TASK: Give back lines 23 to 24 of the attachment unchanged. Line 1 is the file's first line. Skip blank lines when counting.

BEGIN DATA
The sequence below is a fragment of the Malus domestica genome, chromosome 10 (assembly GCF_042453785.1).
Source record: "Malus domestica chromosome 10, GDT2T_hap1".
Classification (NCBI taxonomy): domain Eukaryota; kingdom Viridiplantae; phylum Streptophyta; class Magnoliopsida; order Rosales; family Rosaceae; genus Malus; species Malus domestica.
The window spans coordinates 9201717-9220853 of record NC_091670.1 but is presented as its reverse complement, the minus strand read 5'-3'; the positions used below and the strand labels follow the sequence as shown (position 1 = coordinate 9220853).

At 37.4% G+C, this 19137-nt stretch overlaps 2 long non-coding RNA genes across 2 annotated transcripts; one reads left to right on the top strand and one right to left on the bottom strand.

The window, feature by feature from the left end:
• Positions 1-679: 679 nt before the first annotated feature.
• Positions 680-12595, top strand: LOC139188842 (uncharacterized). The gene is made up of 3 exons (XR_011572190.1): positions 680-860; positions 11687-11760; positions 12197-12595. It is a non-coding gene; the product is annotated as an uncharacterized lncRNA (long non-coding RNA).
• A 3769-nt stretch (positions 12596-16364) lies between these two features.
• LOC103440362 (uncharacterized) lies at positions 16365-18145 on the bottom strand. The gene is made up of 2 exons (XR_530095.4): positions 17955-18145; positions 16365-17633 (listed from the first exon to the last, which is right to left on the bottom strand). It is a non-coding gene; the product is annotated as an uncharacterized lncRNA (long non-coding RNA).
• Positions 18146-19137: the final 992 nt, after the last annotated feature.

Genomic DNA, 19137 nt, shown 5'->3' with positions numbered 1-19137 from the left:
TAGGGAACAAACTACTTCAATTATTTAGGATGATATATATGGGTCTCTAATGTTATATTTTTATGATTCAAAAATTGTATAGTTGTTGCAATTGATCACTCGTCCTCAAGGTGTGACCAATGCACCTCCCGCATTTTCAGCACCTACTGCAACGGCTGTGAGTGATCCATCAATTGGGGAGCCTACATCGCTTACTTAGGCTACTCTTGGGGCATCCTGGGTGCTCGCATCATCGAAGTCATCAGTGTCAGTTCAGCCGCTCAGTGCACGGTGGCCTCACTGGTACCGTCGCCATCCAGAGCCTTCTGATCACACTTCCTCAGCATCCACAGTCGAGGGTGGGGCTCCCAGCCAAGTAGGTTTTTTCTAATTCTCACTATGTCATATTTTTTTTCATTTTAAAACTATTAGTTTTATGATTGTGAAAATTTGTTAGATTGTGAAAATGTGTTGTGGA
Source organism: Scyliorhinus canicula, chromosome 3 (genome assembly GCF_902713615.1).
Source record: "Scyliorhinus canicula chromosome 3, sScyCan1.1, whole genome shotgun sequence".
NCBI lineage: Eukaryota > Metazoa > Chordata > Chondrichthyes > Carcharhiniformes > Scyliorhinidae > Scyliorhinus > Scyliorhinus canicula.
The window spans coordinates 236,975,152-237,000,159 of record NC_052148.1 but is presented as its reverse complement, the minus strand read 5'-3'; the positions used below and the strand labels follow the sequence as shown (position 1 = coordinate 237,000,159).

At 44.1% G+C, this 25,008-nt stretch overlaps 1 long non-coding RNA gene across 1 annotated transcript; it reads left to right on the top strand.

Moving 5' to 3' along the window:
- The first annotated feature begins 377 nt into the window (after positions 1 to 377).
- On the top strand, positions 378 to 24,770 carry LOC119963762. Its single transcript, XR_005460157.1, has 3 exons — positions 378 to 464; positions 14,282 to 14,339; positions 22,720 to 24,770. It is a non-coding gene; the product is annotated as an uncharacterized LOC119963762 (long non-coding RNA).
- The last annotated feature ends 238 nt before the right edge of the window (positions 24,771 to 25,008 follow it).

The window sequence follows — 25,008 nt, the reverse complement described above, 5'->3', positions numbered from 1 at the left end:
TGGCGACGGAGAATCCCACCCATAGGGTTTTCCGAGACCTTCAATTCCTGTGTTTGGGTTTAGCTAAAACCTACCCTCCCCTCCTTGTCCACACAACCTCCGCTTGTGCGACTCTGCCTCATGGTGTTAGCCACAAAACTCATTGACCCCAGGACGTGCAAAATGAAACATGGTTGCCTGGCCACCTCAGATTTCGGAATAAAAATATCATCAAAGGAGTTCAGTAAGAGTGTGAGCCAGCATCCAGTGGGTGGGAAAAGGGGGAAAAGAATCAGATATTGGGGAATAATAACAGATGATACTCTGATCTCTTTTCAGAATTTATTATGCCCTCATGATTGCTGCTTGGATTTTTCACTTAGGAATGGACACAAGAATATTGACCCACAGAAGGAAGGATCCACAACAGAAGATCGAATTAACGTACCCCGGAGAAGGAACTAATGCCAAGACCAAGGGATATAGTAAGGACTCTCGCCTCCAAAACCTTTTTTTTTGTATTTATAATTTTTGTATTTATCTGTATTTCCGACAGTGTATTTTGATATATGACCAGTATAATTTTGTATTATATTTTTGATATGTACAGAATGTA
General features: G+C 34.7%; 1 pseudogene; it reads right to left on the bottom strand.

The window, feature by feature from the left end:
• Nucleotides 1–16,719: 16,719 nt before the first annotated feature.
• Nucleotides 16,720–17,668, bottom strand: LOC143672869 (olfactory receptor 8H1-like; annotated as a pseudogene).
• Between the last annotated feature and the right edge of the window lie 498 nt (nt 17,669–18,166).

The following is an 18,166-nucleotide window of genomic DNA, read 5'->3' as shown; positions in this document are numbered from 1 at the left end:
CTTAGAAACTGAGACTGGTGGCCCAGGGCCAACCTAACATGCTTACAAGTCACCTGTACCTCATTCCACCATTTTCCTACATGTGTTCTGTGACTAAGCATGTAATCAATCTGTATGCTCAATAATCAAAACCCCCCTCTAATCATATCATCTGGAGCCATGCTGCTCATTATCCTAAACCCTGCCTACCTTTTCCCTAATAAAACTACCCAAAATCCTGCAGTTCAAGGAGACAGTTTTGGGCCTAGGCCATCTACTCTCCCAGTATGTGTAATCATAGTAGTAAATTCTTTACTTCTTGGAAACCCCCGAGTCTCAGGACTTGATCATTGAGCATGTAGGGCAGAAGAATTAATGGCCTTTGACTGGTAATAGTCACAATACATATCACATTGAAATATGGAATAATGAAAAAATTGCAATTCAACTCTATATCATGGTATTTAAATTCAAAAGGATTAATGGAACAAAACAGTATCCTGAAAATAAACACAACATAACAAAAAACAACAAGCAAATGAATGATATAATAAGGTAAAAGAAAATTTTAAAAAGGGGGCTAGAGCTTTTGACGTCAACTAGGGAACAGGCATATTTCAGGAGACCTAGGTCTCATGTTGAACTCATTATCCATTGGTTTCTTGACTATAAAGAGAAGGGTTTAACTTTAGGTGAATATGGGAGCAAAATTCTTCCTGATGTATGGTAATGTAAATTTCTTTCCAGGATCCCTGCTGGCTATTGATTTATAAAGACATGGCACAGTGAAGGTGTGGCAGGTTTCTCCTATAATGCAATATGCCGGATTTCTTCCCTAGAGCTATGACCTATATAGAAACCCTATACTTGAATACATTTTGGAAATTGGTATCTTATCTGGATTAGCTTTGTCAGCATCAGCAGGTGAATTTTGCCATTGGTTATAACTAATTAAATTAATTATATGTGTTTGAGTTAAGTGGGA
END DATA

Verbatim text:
The window sequence follows — 25,008 nt, the reverse complement described above, 5'->3', positions numbered from 1 at the left end:
TGGCGACGGAGAATCCCACCCATAGGGTTTTCCGAGACCTTCAATTCCTGTGTTTGGGTTTAGCTAAAACCTACCCTCCCCTCCTTGTCCACACAACCTCCGCTTGTGCGACTCTGCCTCATGGTGTTAGCCACAAAACTCATTGACCCCAGGACGTGCAAAATGAAACATGGTTGCCTGGCCACCTCAGATTTCGGAATAAAAATATCATCAAAGGAGTTCAGTAAGAGTGTGAGCCAGCATCCAGTGGGTGGGAAAAGGGGGAAAAGAATCAGATATTGGGGAATAATAACAGATGATACTCTGATCTCTTTTCAGAATTTATTATGCCCTCATGATTGCTGCTTGGATTTTTCACTTAGGAATGGACACAAGAATATTGACCCACAGAAGGAAGGATCCACAACAGAAGATCGAATTAACGTACCCCGGAGAAGGAACTAATGCCAAGACCAAGGGATATAGTAAGGACTCTCGCCTCCAAAACCTTTTTTTTTGTATTTATAATTTTTGTATTTATCTGTATTTCCGACAGTGTATTTTGATATATGACCAGTATAATTTTGTATTATATTTTTGATATGTACAGAATGTA